N.H.’s new plan for low and moderate income community solar programs
Gov. Chris Sununu signed into law last week a new process to help community solar programs for low and moderate income residents get off the ground.
Community solar projects can help bring the economic benefits of solar – the extra credits that those with solar panels see on their monthly bills – to Granite Staters who don’t have solar power themselves.
There are a lot of reasons why someone might not be able to put solar panels on their home, said Jude Nuru, director of community solar initiatives for New Hampshire at ReVision Energy. The roof might not work for an installation, or a family might not have the up-front money to pay for panels.
“Some people also live in multi-family apartments where there is a landlord. Maybe you are living in a rental property, and you want solar, and your landlord is not willing to install solar,” he said.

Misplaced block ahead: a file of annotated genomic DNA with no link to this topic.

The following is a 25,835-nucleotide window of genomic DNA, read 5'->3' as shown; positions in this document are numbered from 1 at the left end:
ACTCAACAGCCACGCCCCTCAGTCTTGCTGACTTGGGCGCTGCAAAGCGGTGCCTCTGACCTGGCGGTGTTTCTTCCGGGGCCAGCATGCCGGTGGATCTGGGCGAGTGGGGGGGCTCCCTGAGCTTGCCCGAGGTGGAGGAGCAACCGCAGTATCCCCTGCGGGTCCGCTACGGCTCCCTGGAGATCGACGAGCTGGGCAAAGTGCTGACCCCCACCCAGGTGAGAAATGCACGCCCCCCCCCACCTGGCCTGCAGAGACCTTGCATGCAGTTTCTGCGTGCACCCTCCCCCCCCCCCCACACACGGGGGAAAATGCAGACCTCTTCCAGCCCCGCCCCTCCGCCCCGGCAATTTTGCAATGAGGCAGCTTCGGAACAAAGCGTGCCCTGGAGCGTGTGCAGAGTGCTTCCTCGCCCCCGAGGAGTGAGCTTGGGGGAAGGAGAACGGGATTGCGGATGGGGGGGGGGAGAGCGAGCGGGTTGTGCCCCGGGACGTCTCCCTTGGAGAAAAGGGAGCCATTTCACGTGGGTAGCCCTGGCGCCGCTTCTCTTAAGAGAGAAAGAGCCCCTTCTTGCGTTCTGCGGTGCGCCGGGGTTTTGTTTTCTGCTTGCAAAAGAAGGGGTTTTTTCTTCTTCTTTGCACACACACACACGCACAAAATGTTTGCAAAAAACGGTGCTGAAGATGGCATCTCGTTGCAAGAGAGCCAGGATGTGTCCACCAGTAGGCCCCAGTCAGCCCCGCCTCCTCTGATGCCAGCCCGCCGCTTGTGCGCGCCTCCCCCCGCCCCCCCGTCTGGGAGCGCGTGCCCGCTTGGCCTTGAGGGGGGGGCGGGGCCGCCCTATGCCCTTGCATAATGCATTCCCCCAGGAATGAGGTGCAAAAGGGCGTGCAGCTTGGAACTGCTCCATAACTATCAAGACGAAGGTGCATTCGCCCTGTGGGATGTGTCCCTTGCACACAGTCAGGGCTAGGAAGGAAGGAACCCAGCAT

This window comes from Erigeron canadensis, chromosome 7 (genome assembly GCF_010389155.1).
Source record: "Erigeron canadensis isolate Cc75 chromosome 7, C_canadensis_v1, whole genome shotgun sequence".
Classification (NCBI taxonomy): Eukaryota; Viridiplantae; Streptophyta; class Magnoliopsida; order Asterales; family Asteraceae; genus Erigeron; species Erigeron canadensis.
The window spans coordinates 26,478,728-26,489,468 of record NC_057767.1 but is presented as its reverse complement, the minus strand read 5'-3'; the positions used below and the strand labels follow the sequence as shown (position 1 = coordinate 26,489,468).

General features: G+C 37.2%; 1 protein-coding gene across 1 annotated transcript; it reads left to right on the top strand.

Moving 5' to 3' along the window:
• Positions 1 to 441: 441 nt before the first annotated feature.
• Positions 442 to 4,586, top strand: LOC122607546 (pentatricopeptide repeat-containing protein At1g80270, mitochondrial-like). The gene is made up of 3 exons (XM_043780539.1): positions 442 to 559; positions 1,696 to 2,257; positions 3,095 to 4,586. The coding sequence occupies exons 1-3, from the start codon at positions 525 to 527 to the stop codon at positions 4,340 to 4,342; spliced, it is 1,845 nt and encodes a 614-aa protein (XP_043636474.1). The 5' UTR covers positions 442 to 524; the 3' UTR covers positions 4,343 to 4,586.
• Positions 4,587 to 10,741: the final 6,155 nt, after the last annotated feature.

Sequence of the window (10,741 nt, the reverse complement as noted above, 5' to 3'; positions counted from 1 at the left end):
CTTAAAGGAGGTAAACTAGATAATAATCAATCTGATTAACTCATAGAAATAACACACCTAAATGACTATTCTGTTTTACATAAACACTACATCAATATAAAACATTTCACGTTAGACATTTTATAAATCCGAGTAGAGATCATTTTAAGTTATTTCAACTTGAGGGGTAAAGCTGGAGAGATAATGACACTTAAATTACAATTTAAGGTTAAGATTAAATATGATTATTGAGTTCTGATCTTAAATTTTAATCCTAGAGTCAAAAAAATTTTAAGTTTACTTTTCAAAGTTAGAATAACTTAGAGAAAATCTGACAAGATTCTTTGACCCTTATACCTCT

But, Nuru said, matching a community solar project with customers has been one big challenge for solar developers, among other factors that create a difficult environment for developments in New Hampshire.
“Eversource, for example, has the electricity or fuel assistance programs, and they know the individuals that are on it. So it's much easier for a utility like Eversource to be able to locate where these customers can be found,” he said.
Under the new law, New Hampshire’s Department of Energy will create a process for matching developers with customers. The state’s utility companies will share a list of their customers who would qualify for a lower and moderate income community solar program, developers will register their projects with the state, and the Department will select households to enroll.
Those enrolled would see a credit on their electricity bill, and households could opt-out if they wish.
A fix for the challenge of finding customers could create an impetus for more community solar development in the state, Nuru said.